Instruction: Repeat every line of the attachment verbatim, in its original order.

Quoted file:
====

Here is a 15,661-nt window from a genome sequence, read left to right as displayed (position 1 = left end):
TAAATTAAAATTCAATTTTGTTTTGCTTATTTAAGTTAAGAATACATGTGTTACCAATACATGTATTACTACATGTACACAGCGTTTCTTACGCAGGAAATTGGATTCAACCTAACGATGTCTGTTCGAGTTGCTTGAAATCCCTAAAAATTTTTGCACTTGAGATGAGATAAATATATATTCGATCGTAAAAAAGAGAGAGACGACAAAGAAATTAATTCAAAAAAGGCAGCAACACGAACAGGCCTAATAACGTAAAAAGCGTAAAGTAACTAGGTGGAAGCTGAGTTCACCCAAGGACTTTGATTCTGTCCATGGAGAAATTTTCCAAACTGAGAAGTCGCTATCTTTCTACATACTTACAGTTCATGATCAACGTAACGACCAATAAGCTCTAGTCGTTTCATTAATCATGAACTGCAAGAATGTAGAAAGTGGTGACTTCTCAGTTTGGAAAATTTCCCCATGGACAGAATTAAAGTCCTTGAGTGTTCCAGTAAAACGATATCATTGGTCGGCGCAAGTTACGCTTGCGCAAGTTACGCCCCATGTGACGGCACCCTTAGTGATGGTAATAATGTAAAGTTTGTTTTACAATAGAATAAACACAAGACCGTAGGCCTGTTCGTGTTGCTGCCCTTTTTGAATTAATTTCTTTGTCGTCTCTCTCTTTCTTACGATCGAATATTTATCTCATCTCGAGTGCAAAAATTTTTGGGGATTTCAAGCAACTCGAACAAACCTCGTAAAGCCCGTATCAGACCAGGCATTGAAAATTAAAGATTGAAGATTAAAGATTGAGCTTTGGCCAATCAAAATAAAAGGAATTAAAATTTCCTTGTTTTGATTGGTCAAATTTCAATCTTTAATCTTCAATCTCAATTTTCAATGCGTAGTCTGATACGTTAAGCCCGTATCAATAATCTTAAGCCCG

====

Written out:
Here is a 15,661-nt window from a genome sequence, read left to right as displayed (position 1 = left end):
TAAATTAAAATTCAATTTTGTTTTGCTTATTTAAGTTAAGAATACATGTGTTACCAATACATGTATTACTACATGTACACAGCGTTTCTTACGCAGGAAATTGGATTCAACCTAACGATGTCTGTTCGAGTTGCTTGAAATCCCTAAAAATTTTTGCACTTGAGATGAGATAAATATATATTCGATCGTAAAAAAGAGAGAGACGACAAAGAAATTAATTCAAAAAAGGCAGCAACACGAACAGGCCTAATAACGTAAAAAGCGTAAAGTAACTAGGTGGAAGCTGAGTTCACCCAAGGACTTTGATTCTGTCCATGGAGAAATTTTCCAAACTGAGAAGTCGCTATCTTTCTACATACTTACAGTTCATGATCAACGTAACGACCAATAAGCTCTAGTCGTTTCATTAATCATGAACTGCAAGAATGTAGAAAGTGGTGACTTCTCAGTTTGGAAAATTTCCCCATGGACAGAATTAAAGTCCTTGAGTGTTCCAGTAAAACGATATCATTGGTCGGCGCAAGTTACGCTTGCGCAAGTTACGCCCCATGTGACGGCACCCTTAGTGATGGTAATAATGTAAAGTTTGTTTTACAATAGAATAAACACAAGACCGTAGGCCTGTTCGTGTTGCTGCCCTTTTTGAATTAATTTCTTTGTCGTCTCTCTCTTTCTTACGATCGAATATTTATCTCATCTCGAGTGCAAAAATTTTTGGGGATTTCAAGCAACTCGAACAAACCTCGTAAAGCCCGTATCAGACCAGGCATTGAAAATTAAAGATTGAAGATTAAAGATTGAGCTTTGGCCAATCAAAATAAAAGGAATTAAAATTTCCTTGTTTTGATTGGTCAAATTTCAATCTTTAATCTTCAATCTCAATTTTCAATGCGTAGTCTGATACGTTAAGCCCGTATCAATAATCTTAAGCCCG